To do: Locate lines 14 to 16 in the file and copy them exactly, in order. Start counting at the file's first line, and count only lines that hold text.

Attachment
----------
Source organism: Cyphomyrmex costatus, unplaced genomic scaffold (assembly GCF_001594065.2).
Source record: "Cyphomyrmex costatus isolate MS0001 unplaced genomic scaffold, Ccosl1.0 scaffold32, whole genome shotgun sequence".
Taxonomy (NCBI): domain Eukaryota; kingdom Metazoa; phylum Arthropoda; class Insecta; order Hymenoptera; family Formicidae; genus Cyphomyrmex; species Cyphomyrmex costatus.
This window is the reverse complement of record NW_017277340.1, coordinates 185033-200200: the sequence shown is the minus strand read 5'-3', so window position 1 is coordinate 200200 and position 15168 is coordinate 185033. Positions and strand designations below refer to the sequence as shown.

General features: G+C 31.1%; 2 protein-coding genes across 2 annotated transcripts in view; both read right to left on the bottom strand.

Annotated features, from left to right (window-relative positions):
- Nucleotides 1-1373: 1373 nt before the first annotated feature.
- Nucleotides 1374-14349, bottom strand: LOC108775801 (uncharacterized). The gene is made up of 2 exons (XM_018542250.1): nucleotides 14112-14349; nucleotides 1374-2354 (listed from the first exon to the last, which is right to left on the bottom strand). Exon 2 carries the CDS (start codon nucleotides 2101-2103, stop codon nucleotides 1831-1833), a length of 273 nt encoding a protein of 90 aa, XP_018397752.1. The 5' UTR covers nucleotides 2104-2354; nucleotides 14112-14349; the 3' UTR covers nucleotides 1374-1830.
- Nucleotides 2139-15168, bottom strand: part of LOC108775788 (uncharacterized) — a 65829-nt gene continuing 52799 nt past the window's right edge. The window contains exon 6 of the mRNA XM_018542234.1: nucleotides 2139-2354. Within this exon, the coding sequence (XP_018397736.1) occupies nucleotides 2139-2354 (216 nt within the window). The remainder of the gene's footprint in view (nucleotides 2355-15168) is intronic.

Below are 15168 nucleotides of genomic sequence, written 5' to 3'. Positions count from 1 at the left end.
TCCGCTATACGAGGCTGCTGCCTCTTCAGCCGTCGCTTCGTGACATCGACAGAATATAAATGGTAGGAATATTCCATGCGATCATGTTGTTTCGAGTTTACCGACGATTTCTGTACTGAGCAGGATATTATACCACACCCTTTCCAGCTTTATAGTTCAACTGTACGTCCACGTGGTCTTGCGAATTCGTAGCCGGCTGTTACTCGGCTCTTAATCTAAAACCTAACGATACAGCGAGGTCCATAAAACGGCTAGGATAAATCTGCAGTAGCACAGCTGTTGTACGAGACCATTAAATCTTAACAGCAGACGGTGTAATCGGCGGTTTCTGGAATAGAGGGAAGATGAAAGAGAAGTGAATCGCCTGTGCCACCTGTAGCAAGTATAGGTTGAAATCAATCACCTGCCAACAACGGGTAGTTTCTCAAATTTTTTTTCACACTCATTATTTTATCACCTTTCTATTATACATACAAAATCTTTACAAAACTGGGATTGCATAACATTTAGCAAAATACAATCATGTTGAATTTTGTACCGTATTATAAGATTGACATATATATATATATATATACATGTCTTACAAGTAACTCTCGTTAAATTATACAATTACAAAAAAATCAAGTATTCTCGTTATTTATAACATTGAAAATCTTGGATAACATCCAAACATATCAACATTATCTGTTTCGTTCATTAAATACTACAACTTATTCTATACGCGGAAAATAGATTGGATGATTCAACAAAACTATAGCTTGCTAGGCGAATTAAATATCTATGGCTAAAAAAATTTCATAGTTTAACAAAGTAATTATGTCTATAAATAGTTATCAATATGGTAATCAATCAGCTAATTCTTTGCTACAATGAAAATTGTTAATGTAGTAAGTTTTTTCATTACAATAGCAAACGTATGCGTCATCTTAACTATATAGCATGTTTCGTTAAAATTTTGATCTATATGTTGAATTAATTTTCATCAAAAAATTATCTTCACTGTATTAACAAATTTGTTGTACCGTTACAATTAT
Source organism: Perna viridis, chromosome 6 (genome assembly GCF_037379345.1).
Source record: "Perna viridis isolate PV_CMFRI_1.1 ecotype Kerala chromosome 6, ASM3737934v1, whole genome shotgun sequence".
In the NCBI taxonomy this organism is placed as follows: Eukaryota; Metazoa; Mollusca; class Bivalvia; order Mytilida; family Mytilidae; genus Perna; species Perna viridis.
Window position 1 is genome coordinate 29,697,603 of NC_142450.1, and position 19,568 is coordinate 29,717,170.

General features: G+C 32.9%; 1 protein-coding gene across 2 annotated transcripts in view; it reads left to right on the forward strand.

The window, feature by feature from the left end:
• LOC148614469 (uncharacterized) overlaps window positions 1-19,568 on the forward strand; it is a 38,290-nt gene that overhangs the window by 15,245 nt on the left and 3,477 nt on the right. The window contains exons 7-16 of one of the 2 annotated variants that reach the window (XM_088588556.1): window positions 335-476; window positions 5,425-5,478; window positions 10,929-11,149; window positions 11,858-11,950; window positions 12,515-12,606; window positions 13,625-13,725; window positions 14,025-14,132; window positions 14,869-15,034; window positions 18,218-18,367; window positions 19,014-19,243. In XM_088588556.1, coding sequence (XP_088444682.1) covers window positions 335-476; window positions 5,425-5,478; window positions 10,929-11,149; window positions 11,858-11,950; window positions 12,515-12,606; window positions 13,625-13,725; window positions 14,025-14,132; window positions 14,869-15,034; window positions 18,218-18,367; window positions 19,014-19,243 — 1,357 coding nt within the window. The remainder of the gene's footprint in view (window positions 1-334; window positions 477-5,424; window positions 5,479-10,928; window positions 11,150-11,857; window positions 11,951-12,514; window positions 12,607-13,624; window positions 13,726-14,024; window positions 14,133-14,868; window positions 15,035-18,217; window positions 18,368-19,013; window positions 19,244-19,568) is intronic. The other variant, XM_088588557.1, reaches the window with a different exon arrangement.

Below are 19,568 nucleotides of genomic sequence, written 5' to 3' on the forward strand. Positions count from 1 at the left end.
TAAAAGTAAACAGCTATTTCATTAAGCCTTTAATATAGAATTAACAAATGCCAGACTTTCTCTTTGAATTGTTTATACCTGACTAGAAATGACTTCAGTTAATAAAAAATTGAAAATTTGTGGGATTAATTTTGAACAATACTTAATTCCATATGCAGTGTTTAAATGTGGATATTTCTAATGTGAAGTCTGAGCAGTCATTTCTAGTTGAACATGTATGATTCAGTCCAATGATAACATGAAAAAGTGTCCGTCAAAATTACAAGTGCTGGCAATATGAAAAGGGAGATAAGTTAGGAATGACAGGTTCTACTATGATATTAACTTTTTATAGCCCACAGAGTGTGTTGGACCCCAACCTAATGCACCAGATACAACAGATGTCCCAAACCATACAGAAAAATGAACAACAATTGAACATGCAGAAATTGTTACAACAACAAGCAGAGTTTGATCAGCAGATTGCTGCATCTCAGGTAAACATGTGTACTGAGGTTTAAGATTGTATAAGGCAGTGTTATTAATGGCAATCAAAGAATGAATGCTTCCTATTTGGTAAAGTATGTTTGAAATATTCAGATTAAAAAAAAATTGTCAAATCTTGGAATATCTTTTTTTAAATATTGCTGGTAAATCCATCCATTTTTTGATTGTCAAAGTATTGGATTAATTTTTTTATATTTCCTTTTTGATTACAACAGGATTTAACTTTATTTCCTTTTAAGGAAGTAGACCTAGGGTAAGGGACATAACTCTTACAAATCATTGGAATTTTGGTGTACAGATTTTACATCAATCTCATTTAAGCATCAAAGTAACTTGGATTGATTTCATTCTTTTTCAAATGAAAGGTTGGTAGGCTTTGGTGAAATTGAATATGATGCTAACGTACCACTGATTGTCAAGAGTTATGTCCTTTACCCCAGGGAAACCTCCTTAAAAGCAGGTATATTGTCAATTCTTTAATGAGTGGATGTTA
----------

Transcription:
In the NCBI taxonomy this organism is placed as follows: Eukaryota; Metazoa; Mollusca; class Bivalvia; order Mytilida; family Mytilidae; genus Perna; species Perna viridis.
Window position 1 is genome coordinate 29,697,603 of NC_142450.1, and position 19,568 is coordinate 29,717,170.

General features: G+C 32.9%; 1 protein-coding gene across 2 annotated transcripts in view; it reads left to right on the forward strand.